What is an Autodialer?

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  • Written By: Malcolm Tatum
  • Edited By: Bronwyn Harris
  • Last Modified Date: 07 October 2019
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Autodialers are communication devices that make it possible to simultaneously dial large quantities of telephone numbers. There are a number of different types of autodialer equipment, each providing a different set of ancillary tools that are appropriate for various situations. The autodialer is widely used by most telemarketing businesses today as well as in call centers operated by major businesses.

The creation of an autodialing system usually involves a combination of hardware and software in order to perform the function. The hardware includes a phone system, a battery of trunks or lines to be used for dialing purposes, and an autodialer that is able to perform tone and voice recognition functions. The software provides the platform for creating call lists, scheduling a specific number of redial attempts for each number that did not connect, and also establishing the protocol for what happens when a connection is made.

There are essentially three ways that an autodialer can be set up. The most basic set-up ties the autodialer system back to an operator. A basic autodialer usually requires a manual queuing of a predetermined call list in order to initiate the process. The autodialer then proceeds to dial the numbers on the list, with so many numbers dialed at one time. When a connection is made, the line is immediately transferred to the operator who then begins to interact with the individual at the other end of the connection. This approach is ideal for small businesses


A slight variation on the basic autodialer process makes it possible to transfer the line to the next available operator. This is accomplished by using the software to create what is known as a hunt group. Essentially, when a connection is completed, the autodialer then begins to scan for the next available operator in the hunt group and automatically transfers the line to that operator. The process is often seamless to the called party and there is little to no time lag in transferring the connection. This approach usually allows larger blocks of numbers to be dialed simultaneously from a central call center and may not require a manual prompt to initiate the dialing.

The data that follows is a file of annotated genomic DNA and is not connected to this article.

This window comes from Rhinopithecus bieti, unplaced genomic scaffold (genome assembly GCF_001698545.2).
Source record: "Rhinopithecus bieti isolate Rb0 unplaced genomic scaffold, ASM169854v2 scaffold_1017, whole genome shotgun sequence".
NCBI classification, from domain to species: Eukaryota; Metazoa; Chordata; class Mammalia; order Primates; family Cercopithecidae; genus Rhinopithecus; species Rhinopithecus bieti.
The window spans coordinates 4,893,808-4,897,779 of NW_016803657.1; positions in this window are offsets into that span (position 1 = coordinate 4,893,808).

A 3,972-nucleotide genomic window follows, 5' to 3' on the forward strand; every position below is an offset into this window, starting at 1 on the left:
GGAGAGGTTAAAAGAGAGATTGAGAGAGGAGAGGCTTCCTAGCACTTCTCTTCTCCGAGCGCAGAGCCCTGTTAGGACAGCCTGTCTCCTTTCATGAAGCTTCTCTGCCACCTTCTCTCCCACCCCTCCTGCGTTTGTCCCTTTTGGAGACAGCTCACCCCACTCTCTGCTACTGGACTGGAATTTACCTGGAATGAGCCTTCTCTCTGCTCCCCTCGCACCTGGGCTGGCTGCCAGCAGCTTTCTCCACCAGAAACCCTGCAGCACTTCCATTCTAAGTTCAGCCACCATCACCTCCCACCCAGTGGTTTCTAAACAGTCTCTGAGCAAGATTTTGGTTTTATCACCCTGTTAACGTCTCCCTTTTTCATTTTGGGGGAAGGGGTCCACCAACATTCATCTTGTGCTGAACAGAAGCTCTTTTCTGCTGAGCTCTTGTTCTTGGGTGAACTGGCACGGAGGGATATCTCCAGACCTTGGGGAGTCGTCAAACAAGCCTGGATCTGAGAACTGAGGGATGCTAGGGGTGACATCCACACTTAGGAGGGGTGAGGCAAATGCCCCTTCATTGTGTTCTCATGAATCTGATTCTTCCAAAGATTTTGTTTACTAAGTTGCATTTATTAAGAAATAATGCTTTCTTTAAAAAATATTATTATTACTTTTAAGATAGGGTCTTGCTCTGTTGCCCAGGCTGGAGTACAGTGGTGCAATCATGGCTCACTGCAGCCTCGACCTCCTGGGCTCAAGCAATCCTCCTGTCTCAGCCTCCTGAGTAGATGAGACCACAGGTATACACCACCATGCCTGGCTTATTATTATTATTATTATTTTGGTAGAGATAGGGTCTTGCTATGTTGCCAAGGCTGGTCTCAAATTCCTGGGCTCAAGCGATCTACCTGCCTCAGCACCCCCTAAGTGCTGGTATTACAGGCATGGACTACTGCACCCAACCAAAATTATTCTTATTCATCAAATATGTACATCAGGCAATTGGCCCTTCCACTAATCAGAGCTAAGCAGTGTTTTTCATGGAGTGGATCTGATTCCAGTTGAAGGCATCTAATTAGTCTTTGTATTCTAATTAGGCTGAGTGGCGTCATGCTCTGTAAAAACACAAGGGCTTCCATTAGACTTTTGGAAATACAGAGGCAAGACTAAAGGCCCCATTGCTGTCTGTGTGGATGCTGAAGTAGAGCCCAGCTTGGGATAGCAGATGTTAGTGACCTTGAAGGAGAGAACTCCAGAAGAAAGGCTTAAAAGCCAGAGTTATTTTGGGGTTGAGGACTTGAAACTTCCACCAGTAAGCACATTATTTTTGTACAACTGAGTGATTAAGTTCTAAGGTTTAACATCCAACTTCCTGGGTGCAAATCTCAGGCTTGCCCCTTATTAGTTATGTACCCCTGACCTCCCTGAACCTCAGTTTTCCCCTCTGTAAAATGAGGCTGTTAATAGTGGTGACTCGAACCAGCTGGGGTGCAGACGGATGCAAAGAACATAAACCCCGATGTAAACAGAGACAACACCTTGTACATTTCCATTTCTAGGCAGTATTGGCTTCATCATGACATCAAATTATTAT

A slightly more sophisticated autodialer set-up is used in many telemarketing situations. Here, the autodialer begins to play a prerecorded message once a connection is established. The message may invite the individual to press a key on the phone’s touch-tone pad in order to speak with a representative or allow the called party access to a menu that can be navigated using touch-tone prompts. One common application is to create a hold message that will prompt the called party to stay on the line while the connection is transferred to an operator. This approach is ideal for use with political campaigns, civic announcements or other applications where it is not desirable or feasible to maintain a large employee force for telemarketing projects.

Just about every type of autodialer includes technology that allows the system to recognize when a connection has been established at the point of termination. However, this recognition is normally limited to either interpreting the tones that occur when a connection is made or recognizing the sound of a human voice. This means that a basic autodialer cannot differentiate between a person answering the phone and an answering machine that picks up the connection and begins to play a prerecorded message.


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